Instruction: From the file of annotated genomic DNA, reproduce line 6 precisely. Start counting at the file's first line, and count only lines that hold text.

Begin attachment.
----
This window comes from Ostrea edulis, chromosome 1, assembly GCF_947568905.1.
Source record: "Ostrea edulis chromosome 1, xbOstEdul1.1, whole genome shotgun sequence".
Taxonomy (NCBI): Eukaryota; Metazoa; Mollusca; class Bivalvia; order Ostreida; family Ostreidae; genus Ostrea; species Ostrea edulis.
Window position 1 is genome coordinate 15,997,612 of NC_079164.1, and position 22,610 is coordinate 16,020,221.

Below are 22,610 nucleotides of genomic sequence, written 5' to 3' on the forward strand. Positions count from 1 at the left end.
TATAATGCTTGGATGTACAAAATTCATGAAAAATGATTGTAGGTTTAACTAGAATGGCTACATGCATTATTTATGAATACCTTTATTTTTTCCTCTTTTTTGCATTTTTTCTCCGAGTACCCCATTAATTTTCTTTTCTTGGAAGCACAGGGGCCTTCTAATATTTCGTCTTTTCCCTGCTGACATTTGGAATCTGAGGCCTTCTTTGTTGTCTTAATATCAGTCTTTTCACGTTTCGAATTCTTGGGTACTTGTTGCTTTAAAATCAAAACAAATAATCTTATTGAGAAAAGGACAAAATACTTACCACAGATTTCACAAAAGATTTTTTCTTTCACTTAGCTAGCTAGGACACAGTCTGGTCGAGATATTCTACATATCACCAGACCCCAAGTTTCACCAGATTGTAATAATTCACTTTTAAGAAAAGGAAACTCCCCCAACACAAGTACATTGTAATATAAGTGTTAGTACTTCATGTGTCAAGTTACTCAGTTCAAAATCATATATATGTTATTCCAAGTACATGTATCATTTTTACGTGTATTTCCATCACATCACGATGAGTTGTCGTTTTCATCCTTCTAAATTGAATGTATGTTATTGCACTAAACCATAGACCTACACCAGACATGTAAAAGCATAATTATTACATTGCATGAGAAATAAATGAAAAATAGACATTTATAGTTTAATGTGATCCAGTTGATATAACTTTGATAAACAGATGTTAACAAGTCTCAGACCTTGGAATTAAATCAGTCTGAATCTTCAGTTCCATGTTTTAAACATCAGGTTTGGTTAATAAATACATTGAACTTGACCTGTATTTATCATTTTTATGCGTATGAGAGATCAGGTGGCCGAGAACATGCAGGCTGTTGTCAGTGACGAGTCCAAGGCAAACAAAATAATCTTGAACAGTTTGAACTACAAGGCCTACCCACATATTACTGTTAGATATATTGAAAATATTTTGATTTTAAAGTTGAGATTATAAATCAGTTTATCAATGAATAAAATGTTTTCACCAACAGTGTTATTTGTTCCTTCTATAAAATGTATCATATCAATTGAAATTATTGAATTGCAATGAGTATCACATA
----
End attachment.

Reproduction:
TATAATGCTTGGATGTACAAAATTCATGAAAAATGATTGTAGGTTTAACTAGAATGGCTACATGCATTATTTATGAATACCTTTATTTTTTCCTCTTTTTTGCATTTTTTCTCCGAGTACCCCATTAATTTTCTTTTCTTGGAAGCACAGGGGCCTTCTAATATTTCGTCTTTTCCCTGCTGACATTTGGAATCTGAGGCCTTCTTTGTTGTCTTAATATCAGTCTTTTCACGTTTCGAATTCTTGGGTACTTGTTGCTTTAAAATCAAAACAAATAATCTTATTGAGAAAAGGACAAAATACTTACCACAGATTTCACAAAAGATTTTTTCTTTCACTTAGCTAGCTAGGACACAGTCTGGTCGAGATATTCTACATATCACCAGACCCCAAGTTTCACCAGATTGTAATAATTCACTTTTAAGAAAAGGAAACTCCCCCAACACAAGTACATTGTAATATAAGTGTTAGTACTTCATGTGTCAAGTTACTCAGTTCAAAATCATATATATGTTATTCCAAGTACATGTATCATTTTTACGTGTATTTCCATCACATCACGATGAGTTGTCGTTTTCATCCTTCTAAATTGAATGTATGTTATTGCACTAAACCATAGACCTACACCAGACATGTAAAAGCATAATTATTACATTGCATGAGAAATAAATGAAAAATAGACATTTATAGTTTAATGTGATCCAGTTGATATAACTTTGATAAACAGATGTTAACAAGTCTCAGACCTTGGAATTAAATCAGTCTGAATCTTCAGTTCCATGTTTTAAACATCAGGTTTGGTTAATAAATACATTGAACTTGACCTGTATTTATCATTTTTATGCGTATGAGAGATCAGGTGGCCGAGAACATGCAGGCTGTTGTCAGTGACGAGTCCAAGGCAAACAAAATAATCTTGAACAGTTTGAACTACAAGGCCTACCCACATATTACTGTTAGATATATTGAAAATATTTTGATTTTAAAGTTGAGATTATAAATCAGTTTATCAATGAATAAAATGTTTTCACCAACAGTGTTATTTGTTCCTTCTATAAAATGTATCATATCAATTGAAATTATTGAATTGCAATGAGTATCACATA